Switching of I/O line pairs is performed individually in each of data path bands DPE and DPW.

As described above, according to the fourth embodiment of the present invention, fuse elements which store row and column redundancy data are arranged outside the memory cell arrays to transfer the storage data to row and column redundancy data hold circuits arranged in the decoder bands in initialization. Therefore, fuse elements, above which interconnection cannot be laid out, can be concentrated outside the memory cell arrays, and fuse elements can be arranged regardless of the interconnection layout, to be able to arrange a number of fuse elements.

The decoder bands have only redundancy data hold circuits arranged therein and have no fuse elements arranged therein, which facilitates interconnection layout in the decoder bands. The row/column redundancy data storage/hold circuits are arranged in correspondence to memory cell array blocks, and in the normal operation, column redundancy data are transferred to the column spare decoder band in a period between row access and column access. Consequently, the number of redundancy data storage circuits is changed as the number of the memory cell array blocks is changed, preventing existence of unnecessary fuse elements to suppress an area increase.

In addition, the column spare decoder band can be arranged adjacent to the central control band, which eliminates the need for the transfer of page selection address across the data path, thereby reducing the access time.

In the above description, I/O line pairs are replaced according to shift redundancy scheme, to repair a defective cell. However, the present invention is applicable to the I/O replacement scheme where a pair of defective I/O lines is replaced by a pair of spare I/O lines. In place of a shift signal, an I/O line pair selection signal is generated to substitute the selected I/O line pair with a pair of spare I/O lines. The present invention is also applicable to semiconductor memory device of column selection line replacement scheme where a spare column replaces with a defective column.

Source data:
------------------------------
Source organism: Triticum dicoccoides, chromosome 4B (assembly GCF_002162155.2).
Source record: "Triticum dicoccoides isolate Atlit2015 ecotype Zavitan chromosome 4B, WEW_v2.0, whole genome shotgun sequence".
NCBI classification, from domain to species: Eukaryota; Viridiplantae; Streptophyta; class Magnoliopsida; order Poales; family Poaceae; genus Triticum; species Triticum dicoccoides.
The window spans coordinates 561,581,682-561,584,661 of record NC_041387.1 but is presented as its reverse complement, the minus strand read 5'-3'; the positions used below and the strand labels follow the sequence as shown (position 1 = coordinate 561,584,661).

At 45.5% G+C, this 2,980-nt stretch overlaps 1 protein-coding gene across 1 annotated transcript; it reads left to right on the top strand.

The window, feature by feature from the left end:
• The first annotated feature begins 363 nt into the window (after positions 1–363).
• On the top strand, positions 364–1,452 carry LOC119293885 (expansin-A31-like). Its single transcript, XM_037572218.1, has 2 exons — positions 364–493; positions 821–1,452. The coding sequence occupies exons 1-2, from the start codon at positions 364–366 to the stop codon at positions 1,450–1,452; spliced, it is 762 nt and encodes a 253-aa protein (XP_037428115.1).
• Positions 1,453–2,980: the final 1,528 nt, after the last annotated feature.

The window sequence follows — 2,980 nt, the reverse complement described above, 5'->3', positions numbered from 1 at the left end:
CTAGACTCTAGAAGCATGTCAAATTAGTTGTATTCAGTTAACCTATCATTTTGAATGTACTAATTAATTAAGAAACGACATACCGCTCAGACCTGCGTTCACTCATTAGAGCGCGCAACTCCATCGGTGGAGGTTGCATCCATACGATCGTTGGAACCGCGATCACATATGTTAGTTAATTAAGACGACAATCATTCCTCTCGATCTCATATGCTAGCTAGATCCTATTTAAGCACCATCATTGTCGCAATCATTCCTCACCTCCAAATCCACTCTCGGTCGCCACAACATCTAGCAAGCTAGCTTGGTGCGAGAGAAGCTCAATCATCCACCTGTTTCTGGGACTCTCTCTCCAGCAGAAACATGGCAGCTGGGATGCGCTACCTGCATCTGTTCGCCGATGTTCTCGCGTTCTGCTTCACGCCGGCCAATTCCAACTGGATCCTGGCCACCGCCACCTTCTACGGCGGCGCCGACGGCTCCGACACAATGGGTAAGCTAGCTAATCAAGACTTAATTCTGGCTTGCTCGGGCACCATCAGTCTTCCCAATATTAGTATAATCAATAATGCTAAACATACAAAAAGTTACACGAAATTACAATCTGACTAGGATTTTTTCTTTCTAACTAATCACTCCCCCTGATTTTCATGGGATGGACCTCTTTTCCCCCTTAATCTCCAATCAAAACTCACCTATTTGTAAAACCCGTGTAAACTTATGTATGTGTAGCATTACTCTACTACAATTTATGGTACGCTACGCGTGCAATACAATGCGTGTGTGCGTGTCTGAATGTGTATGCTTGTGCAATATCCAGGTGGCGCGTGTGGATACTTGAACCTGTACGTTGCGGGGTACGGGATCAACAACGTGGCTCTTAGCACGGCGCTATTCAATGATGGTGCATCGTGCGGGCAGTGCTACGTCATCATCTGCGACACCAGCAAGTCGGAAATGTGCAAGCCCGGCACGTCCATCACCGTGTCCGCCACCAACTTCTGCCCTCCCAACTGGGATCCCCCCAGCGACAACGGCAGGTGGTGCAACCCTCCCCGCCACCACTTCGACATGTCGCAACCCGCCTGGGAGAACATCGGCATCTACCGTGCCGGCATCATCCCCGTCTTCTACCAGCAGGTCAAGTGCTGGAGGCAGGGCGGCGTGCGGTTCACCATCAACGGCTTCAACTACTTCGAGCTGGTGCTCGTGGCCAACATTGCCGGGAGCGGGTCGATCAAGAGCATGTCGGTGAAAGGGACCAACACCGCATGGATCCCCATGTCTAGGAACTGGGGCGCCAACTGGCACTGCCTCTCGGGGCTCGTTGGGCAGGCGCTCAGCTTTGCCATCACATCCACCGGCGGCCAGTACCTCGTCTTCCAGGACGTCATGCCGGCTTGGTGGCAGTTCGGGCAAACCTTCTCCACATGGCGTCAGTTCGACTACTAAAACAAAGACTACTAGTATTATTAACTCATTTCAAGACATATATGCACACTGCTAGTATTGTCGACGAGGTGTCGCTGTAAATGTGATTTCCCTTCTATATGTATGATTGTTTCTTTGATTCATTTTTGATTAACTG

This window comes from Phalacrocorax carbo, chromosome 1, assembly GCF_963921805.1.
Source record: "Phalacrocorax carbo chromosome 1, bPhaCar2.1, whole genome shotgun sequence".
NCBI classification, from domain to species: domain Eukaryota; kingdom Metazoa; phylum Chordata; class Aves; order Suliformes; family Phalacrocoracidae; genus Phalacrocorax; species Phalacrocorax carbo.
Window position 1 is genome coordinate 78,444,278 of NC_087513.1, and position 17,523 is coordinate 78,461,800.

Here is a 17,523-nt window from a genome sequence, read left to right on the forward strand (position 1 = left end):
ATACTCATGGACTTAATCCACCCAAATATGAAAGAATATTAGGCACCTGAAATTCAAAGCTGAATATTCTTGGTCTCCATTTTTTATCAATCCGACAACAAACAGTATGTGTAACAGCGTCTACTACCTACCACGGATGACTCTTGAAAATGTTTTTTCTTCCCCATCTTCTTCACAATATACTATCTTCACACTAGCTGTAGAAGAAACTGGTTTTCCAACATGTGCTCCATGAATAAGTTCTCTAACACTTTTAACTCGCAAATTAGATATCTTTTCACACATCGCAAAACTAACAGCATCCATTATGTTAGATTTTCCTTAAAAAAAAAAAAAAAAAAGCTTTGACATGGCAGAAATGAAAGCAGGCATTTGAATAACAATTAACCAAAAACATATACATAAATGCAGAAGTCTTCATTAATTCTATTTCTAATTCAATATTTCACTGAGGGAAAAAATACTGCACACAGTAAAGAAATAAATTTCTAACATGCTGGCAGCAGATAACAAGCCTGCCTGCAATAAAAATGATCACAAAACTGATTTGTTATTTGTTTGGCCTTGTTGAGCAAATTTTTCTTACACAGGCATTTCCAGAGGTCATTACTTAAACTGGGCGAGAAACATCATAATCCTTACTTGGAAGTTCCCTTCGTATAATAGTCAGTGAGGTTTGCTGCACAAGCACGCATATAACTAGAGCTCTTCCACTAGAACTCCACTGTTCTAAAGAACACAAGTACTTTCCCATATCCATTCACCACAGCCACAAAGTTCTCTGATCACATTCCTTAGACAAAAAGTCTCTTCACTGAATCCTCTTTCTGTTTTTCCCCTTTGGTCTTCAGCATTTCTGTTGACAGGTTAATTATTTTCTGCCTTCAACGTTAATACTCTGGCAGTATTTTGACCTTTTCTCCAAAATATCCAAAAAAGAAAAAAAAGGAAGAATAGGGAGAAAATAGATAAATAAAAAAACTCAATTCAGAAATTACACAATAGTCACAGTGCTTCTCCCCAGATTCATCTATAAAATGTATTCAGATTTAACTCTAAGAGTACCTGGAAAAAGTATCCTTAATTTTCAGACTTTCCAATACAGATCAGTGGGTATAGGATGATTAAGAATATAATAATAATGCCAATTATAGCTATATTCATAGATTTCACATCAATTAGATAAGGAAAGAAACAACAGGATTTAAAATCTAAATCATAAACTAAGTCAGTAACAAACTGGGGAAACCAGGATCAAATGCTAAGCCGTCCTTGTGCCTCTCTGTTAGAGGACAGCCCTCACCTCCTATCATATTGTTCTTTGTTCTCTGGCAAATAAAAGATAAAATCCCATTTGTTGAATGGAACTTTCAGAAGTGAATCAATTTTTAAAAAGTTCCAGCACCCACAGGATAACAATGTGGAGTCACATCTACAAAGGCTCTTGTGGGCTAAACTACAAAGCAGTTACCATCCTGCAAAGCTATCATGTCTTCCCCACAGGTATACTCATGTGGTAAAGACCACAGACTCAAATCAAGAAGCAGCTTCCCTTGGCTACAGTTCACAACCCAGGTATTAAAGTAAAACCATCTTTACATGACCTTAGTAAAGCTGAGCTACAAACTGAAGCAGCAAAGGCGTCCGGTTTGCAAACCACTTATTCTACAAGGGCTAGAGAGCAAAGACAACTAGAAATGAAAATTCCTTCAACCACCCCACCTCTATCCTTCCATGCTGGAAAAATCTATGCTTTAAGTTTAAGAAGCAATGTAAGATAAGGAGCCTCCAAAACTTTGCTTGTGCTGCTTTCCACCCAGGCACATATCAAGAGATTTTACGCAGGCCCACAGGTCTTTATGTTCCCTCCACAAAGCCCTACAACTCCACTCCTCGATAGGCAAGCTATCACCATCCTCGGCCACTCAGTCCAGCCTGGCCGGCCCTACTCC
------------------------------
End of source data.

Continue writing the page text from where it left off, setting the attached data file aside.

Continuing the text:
The data lines transfer write data and read data via the I/O line pairs. However, the present invention is applicable to semiconductor memory device of separated I/O structure where the write data lines for transferring write data and the read data lines for transferring read data are separately provided.

As described above, according to the present invention, a plurality of redundancy data storage circuits, which store data on a defective column, are arranged physically corresponding to a plurality of memory array blocks. The number of redundancy data storage circuits is automatically changed as the number of the memory cell array blocks is changed, thereby preventing the presence of unnecessary redundancy data storage circuits, to suppress an area increase.

Although the present invention has been described and illustrated in detail, it is clearly understood that the same is by way of illustration and example only and is not to be taken by way of limitation, the spirit and scope of the present invention being limited only by the terms of the appended claims.

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Classifications
U.S. Classification365/200, 365/225.7, 365/230.03, 365/230.06
International ClassificationG11C29/00, G11C29/04, G11C7/00, G11C8/00
Cooperative ClassificationG11C29/848, G11C29/80, G11C29/785
European ClassificationG11C29/80